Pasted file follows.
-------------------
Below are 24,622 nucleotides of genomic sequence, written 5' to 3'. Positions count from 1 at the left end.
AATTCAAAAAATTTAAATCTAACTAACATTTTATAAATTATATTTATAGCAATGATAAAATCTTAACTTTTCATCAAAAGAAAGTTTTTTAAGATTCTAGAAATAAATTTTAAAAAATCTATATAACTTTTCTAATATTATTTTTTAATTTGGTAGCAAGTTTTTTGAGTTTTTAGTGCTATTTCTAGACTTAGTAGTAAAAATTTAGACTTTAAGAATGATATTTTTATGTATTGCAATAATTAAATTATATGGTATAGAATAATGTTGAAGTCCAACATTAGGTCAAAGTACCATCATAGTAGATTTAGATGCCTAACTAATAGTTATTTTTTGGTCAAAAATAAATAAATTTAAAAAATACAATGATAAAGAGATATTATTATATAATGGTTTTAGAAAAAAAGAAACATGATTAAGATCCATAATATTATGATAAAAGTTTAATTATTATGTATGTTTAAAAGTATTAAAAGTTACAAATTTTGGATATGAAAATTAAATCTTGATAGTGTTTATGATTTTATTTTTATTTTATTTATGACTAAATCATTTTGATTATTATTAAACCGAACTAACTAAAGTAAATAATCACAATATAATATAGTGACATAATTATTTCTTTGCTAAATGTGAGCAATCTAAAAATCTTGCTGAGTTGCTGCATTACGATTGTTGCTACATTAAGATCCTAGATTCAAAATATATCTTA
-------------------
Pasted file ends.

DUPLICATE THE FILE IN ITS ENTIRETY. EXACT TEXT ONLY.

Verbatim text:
Below are 24,622 nucleotides of genomic sequence, written 5' to 3'. Positions count from 1 at the left end.
AATTCAAAAAATTTAAATCTAACTAACATTTTATAAATTATATTTATAGCAATGATAAAATCTTAACTTTTCATCAAAAGAAAGTTTTTTAAGATTCTAGAAATAAATTTTAAAAAATCTATATAACTTTTCTAATATTATTTTTTAATTTGGTAGCAAGTTTTTTGAGTTTTTAGTGCTATTTCTAGACTTAGTAGTAAAAATTTAGACTTTAAGAATGATATTTTTATGTATTGCAATAATTAAATTATATGGTATAGAATAATGTTGAAGTCCAACATTAGGTCAAAGTACCATCATAGTAGATTTAGATGCCTAACTAATAGTTATTTTTTGGTCAAAAATAAATAAATTTAAAAAATACAATGATAAAGAGATATTATTATATAATGGTTTTAGAAAAAAAGAAACATGATTAAGATCCATAATATTATGATAAAAGTTTAATTATTATGTATGTTTAAAAGTATTAAAAGTTACAAATTTTGGATATGAAAATTAAATCTTGATAGTGTTTATGATTTTATTTTTATTTTATTTATGACTAAATCATTTTGATTATTATTAAACCGAACTAACTAAAGTAAATAATCACAATATAATATAGTGACATAATTATTTCTTTGCTAAATGTGAGCAATCTAAAAATCTTGCTGAGTTGCTGCATTACGATTGTTGCTACATTAAGATCCTAGATTCAAAATATATCTTA